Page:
Soon afterwards, they were sent an explicit image and asked to reciprocate. While many were said to have blocked “Charlie”, The Times reported that two MPs did respond with an explicit image of themselves.

One former MP told the BBC that he had been targeted, with a person called “Charlie” sending him an explicit image after being contacted on WhatsApp on 11 March. “The fact that somebody tried to and that their intent behind it was probably to do harm is really worrying,” he said.

MPs across the House have expressed concern about the revelations. Labour former shadow minister Jess Phillips questioned why an MP would send “nude images”, while her colleague Rosie Duffield asked why someone would “give out colleagues’ phone details without their permission”.

The new claims are stoking renewed fears around espionage and targeted foreign-state attacks on the UK democratic system.

In March the UK slapped sanctions on China after it accused state-backed hackers of carrying out two “malicious” cyberattacks, including one on Britain’s election watchdog and another on Conservative politicians.

In September 2023, a researcher at Parliament was arrested under the Official Secrets Act, amid claims he was spying for China. The Sunday Times reported that the researcher had access to security minister Tom Tugendhat and foreign affairs committee chairwoman Alicia Kearns, among other high-profile people.

Tory MP and staunch China hawk Bob Seely told Newsnight that he suspected the sting to be from a foreign state, stating that it was “crude enough to be the Russians,” but that “the Chinese tend to be more sophisticated.” He added: “I’m hoping [Wragg] hasn’t handed over my number. It sounds like a gay honey trap.”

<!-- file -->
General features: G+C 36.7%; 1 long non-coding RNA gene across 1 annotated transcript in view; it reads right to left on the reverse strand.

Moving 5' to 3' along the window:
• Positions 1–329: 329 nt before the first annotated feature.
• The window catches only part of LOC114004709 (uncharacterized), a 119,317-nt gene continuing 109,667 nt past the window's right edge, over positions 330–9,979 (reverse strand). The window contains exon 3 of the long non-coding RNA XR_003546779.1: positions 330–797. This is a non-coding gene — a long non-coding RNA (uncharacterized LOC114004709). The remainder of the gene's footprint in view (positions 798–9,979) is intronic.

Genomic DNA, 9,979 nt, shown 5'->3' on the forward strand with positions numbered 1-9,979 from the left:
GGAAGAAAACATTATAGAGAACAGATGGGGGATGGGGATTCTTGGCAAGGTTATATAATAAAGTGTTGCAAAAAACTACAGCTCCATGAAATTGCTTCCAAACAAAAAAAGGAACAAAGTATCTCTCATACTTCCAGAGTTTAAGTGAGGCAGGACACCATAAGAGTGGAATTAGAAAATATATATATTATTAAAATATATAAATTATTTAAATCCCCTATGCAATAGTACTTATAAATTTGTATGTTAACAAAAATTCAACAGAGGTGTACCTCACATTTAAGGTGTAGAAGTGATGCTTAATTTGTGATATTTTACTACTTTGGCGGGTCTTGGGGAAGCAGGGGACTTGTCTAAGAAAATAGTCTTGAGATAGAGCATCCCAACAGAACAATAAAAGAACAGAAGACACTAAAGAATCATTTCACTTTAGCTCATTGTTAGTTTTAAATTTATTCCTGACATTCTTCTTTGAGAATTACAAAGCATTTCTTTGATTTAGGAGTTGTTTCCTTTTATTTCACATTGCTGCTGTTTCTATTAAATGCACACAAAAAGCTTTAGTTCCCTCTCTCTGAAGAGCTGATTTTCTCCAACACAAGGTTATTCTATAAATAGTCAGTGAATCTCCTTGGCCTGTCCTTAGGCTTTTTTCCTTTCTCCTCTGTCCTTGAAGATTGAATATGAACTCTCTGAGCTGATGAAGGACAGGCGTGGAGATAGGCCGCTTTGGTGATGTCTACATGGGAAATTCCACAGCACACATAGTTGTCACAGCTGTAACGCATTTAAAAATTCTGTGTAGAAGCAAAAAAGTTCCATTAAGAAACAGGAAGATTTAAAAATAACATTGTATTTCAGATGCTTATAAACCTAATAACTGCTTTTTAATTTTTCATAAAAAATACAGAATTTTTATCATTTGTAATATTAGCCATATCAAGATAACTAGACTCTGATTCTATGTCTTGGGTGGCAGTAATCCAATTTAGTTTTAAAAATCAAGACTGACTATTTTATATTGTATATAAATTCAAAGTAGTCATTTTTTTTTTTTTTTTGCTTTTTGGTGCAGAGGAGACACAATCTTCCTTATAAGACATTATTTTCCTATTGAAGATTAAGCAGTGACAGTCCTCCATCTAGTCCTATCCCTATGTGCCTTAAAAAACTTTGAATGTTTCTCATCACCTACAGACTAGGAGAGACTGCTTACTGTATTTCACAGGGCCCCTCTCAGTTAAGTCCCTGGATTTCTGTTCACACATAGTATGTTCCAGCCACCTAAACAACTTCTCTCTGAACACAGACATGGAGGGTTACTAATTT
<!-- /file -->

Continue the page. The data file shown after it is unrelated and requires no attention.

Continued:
Former Conservative leader Sir Iain Duncan Smith also told the Daily Mail that the attacks were likely Russian and urged authorities to increase security: “We’ve been slow to protect people...the government and security services have got to get on with it.

The former conservative leader said the attacks were an ‘assault on parliamentary democracy’ (AP)

“This is an assault on parliamentary democracy but everyone is scared stiff of calling out foreign agents”.

Mr Davies refused to say whether the party was opening a formal investigation into the latest revelations from Mr Wragg, telling Sky News:

"Well, there’s a police investigation that’s already been launched. And that’s right that that happens. In addition, the speaker has announced that the parliamentary security department are also going to be investigating this and it’s right that that takes place. I will say that there are very robust procedures and resources to members of parliament to protect us against a variety of different threats, including cyber security threats, and that will remain the case for a long time."

Mr Wragg was approached by the newspaper after MPs and other parliamentary figures confided in each other about their concerns and their suspicion of his involvement. The Independent has approached Mr Wragg for comment.